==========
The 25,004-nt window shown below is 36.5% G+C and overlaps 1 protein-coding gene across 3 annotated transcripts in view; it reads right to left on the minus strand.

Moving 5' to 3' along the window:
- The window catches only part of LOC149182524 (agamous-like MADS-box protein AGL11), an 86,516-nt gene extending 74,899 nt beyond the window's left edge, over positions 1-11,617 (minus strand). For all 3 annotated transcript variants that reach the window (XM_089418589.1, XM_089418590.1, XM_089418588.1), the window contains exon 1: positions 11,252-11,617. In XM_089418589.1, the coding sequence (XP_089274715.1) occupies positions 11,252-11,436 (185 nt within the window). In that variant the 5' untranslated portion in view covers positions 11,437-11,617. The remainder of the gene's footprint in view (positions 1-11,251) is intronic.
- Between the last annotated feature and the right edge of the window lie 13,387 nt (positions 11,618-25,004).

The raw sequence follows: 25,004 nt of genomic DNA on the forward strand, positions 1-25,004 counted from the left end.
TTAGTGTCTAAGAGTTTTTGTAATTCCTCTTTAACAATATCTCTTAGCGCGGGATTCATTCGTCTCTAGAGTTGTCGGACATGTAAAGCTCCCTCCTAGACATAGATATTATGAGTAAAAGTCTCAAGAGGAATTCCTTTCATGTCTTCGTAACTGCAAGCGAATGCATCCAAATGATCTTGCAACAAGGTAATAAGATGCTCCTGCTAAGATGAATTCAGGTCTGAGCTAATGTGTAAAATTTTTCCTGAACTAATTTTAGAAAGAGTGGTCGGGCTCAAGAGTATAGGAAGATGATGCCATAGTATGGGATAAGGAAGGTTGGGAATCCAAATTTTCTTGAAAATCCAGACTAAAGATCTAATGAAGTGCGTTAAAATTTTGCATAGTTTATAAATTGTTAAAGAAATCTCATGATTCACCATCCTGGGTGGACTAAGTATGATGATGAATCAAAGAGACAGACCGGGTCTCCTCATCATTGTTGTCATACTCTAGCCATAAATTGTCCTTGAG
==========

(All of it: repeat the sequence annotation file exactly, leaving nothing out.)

The 25,004-nt window shown below is 36.5% G+C and overlaps 1 protein-coding gene across 3 annotated transcripts in view; it reads right to left on the minus strand.

Moving 5' to 3' along the window:
- The window catches only part of LOC149182524 (agamous-like MADS-box protein AGL11), an 86,516-nt gene extending 74,899 nt beyond the window's left edge, over positions 1-11,617 (minus strand). For all 3 annotated transcript variants that reach the window (XM_089418589.1, XM_089418590.1, XM_089418588.1), the window contains exon 1: positions 11,252-11,617. In XM_089418589.1, the coding sequence (XP_089274715.1) occupies positions 11,252-11,436 (185 nt within the window). In that variant the 5' untranslated portion in view covers positions 11,437-11,617. The remainder of the gene's footprint in view (positions 1-11,251) is intronic.
- Between the last annotated feature and the right edge of the window lie 13,387 nt (positions 11,618-25,004).

The raw sequence follows: 25,004 nt of genomic DNA on the forward strand, positions 1-25,004 counted from the left end.
TTAGTGTCTAAGAGTTTTTGTAATTCCTCTTTAACAATATCTCTTAGCGCGGGATTCATTCGTCTCTAGAGTTGTCGGACATGTAAAGCTCCCTCCTAGACATAGATATTATGAGTAAAAGTCTCAAGAGGAATTCCTTTCATGTCTTCGTAACTGCAAGCGAATGCATCCAAATGATCTTGCAACAAGGTAATAAGATGCTCCTGCTAAGATGAATTCAGGTCTGAGCTAATGTGTAAAATTTTTCCTGAACTAATTTTAGAAAGAGTGGTCGGGCTCAAGAGTATAGGAAGATGATGCCATAGTATGGGATAAGGAAGGTTGGGAATCCAAATTTTCTTGAAAATCCAGACTAAAGATCTAATGAAGTGCGTTAAAATTTTGCATAGTTTATAAATTGTTAAAGAAATCTCATGATTCACCATCCTGGGTGGACTAAGTATGATGATGAATCAAAGAGACAGACCGGGTCTCCTCATCATTGTTGTCATACTCTAGCCATAAATTGTCCTTGAG